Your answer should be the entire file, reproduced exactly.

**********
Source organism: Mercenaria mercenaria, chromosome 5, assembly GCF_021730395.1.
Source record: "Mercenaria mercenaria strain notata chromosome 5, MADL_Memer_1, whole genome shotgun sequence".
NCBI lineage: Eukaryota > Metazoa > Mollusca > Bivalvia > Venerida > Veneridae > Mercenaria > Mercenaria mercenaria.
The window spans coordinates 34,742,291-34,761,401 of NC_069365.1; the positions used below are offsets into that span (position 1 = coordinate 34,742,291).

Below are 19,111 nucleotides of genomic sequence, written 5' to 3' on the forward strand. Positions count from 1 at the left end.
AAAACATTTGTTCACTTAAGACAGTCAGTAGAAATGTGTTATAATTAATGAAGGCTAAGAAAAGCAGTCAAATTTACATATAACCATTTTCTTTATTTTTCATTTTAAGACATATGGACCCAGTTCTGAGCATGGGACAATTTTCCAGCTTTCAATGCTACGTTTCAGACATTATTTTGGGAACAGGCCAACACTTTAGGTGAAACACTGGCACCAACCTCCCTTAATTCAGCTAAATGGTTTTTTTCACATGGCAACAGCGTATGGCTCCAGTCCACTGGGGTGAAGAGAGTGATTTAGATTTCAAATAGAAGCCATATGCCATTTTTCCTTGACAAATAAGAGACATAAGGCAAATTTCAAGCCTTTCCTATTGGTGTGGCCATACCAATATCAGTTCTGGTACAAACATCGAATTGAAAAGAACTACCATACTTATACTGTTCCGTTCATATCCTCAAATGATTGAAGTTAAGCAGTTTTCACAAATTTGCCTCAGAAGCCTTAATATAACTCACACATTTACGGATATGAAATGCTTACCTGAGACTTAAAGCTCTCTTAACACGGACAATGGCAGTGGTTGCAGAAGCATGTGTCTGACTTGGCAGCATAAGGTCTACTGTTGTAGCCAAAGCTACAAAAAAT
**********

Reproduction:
Source organism: Mercenaria mercenaria, chromosome 5, assembly GCF_021730395.1.
Source record: "Mercenaria mercenaria strain notata chromosome 5, MADL_Memer_1, whole genome shotgun sequence".
NCBI lineage: Eukaryota > Metazoa > Mollusca > Bivalvia > Venerida > Veneridae > Mercenaria > Mercenaria mercenaria.
The window spans coordinates 34,742,291-34,761,401 of NC_069365.1; the positions used below are offsets into that span (position 1 = coordinate 34,742,291).

Below are 19,111 nucleotides of genomic sequence, written 5' to 3' on the forward strand. Positions count from 1 at the left end.
AAAACATTTGTTCACTTAAGACAGTCAGTAGAAATGTGTTATAATTAATGAAGGCTAAGAAAAGCAGTCAAATTTACATATAACCATTTTCTTTATTTTTCATTTTAAGACATATGGACCCAGTTCTGAGCATGGGACAATTTTCCAGCTTTCAATGCTACGTTTCAGACATTATTTTGGGAACAGGCCAACACTTTAGGTGAAACACTGGCACCAACCTCCCTTAATTCAGCTAAATGGTTTTTTTCACATGGCAACAGCGTATGGCTCCAGTCCACTGGGGTGAAGAGAGTGATTTAGATTTCAAATAGAAGCCATATGCCATTTTTCCTTGACAAATAAGAGACATAAGGCAAATTTCAAGCCTTTCCTATTGGTGTGGCCATACCAATATCAGTTCTGGTACAAACATCGAATTGAAAAGAACTACCATACTTATACTGTTCCGTTCATATCCTCAAATGATTGAAGTTAAGCAGTTTTCACAAATTTGCCTCAGAAGCCTTAATATAACTCACACATTTACGGATATGAAATGCTTACCTGAGACTTAAAGCTCTCTTAACACGGACAATGGCAGTGGTTGCAGAAGCATGTGTCTGACTTGGCAGCATAAGGTCTACTGTTGTAGCCAAAGCTACAAAAAAT